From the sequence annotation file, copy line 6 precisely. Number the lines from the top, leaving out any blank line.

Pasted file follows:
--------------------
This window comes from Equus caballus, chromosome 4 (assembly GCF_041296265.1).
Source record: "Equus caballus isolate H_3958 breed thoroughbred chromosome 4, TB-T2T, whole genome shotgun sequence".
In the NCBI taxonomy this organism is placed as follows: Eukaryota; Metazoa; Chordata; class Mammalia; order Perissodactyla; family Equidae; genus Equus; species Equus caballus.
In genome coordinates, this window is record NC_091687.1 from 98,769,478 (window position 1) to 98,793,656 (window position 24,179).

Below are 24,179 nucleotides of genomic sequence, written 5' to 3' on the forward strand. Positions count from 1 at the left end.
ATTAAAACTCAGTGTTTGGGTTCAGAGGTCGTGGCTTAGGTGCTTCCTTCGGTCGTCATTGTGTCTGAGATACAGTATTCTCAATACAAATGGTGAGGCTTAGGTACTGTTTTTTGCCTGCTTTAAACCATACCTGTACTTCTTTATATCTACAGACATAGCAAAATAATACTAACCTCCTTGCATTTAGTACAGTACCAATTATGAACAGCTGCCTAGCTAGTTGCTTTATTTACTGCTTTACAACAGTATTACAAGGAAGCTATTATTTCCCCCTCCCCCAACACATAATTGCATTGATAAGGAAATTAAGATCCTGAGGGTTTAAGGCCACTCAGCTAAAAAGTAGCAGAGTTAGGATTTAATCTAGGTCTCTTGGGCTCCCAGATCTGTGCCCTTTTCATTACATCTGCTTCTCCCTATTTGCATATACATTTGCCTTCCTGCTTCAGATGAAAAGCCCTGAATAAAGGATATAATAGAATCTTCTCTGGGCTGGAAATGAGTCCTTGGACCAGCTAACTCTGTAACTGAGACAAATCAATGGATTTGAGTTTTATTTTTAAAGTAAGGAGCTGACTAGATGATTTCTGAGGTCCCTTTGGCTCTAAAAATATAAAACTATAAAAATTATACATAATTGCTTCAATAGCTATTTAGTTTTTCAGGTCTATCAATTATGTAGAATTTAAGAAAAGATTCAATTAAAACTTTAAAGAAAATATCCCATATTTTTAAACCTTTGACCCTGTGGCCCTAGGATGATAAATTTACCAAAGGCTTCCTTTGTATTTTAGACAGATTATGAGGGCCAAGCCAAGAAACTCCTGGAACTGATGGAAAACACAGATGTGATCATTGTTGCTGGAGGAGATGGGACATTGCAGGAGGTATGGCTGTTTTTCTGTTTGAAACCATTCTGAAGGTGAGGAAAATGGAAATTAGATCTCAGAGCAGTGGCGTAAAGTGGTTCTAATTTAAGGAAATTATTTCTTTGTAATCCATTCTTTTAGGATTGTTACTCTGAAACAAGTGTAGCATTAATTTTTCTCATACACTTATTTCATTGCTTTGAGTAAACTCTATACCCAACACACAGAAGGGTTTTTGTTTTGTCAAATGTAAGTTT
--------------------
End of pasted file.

ATTAAAACTCAGTGTTTGGGTTCAGAGGTCGTGGCTTAGGTGCTTCCTTCGGTCGTCATTGTGTCTGAGATACAGTATTCTCAATACAAATGGTGAGGCTTAGGTACTGTTTTTTGCCTGCTTTAAACCATACCTGTACTTCTTTATATCTACAGACATAGCAAAATAATACTAACCTCCTTGCATTTAGTACAGTACCAATTATGAACAGCTGCCTAGCTAGTTGCTTTATTTACTGCTTTACAACAGTATTACAAGGAAGCTATTATTTCCCCCTCCCCCAACACATAATTGCATTGATAAGGAAATTAAGATCCTGAGGGTTTAAGGCCACTCAGCTAAAAAGTAGCAGAGTTAGGATTTAATCTAGGTCTCTTGGGCTCCCAGATCTGTGCCCTTTTCATTACATCTGCTTCTCCCTATTTGCATATACATTTGCCTTCCTGCTTCAGATGAAAAGCCCTGAATAAAGGATATAATAGAATCTTCTCTGGGCTGGAAATGAGTCCTTGGACCAGCTAACTCTGTAACTGAGACAAATCAATGGATTTGAGTTTTATTTTTAAAGTAAGGAGCTGACTAGATGATTTCTGAGGTCCCTTTGGCTCTAAAAATATAAAACTATAAAAATTATACATAATTGCTTCAATAGCTATTTAGTTTTTCAGGTCTATCAATTATGTAGAATTTAAGAAAAGATTCAATTAAAACTTTAAAGAAAATATCCCATATTTTTAAACCTTTGACCCTGTGGCCCTAGGATGATAAATTTACCAAAGGCTTCCTTTGTATTTTAGACAGATTATGAGGGCCAAGCCAAGAAACTCCTGGAACTGATGGAAAACACAGATGTGATCATTGTTGCTGGAGGAGATGGGACATTGCAGGAGGTATGGCTGTTTTTCTGTTTGAAACCATTCTGAAGGTGAGGAAAATGGAAATTAGATCTCAGAGCAGTGGCGTAAAGTGGTTCTAATTTAAGGAAATTATTTCTTTGTAATCCATTCTTTTAGGATTGTTACTCTGAAACAAGTGTAGCATTAATTTTTCTCATACACTTATTTCATTGCTTTGAGTAAACTCTATACCCAACACACAGAAGGGTTTTTGTTTTGTCAAATGTAAGTTT